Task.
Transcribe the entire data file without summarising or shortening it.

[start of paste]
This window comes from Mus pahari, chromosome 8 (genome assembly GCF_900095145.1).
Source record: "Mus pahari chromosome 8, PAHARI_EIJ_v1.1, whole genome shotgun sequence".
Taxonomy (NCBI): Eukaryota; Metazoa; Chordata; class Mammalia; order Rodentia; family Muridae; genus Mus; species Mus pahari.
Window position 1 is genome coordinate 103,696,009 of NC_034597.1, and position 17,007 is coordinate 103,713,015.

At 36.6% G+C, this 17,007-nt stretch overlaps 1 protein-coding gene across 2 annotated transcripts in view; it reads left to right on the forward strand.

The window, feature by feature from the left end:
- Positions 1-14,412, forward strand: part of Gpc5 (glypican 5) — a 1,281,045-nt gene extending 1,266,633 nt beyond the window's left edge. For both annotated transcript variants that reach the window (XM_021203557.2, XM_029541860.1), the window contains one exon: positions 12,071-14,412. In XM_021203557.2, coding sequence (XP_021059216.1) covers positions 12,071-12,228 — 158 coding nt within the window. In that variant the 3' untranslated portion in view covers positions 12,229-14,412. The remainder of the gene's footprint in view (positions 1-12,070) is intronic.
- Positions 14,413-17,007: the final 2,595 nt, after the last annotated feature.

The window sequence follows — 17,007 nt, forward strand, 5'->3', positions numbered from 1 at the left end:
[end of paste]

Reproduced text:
This window comes from Mus pahari, chromosome 8 (genome assembly GCF_900095145.1).
Source record: "Mus pahari chromosome 8, PAHARI_EIJ_v1.1, whole genome shotgun sequence".
Taxonomy (NCBI): Eukaryota; Metazoa; Chordata; class Mammalia; order Rodentia; family Muridae; genus Mus; species Mus pahari.
Window position 1 is genome coordinate 103,696,009 of NC_034597.1, and position 17,007 is coordinate 103,713,015.

At 36.6% G+C, this 17,007-nt stretch overlaps 1 protein-coding gene across 2 annotated transcripts in view; it reads left to right on the forward strand.

The window, feature by feature from the left end:
- Positions 1-14,412, forward strand: part of Gpc5 (glypican 5) — a 1,281,045-nt gene extending 1,266,633 nt beyond the window's left edge. For both annotated transcript variants that reach the window (XM_021203557.2, XM_029541860.1), the window contains one exon: positions 12,071-14,412. In XM_021203557.2, coding sequence (XP_021059216.1) covers positions 12,071-12,228 — 158 coding nt within the window. In that variant the 3' untranslated portion in view covers positions 12,229-14,412. The remainder of the gene's footprint in view (positions 1-12,070) is intronic.
- Positions 14,413-17,007: the final 2,595 nt, after the last annotated feature.

The window sequence follows — 17,007 nt, forward strand, 5'->3', positions numbered from 1 at the left end: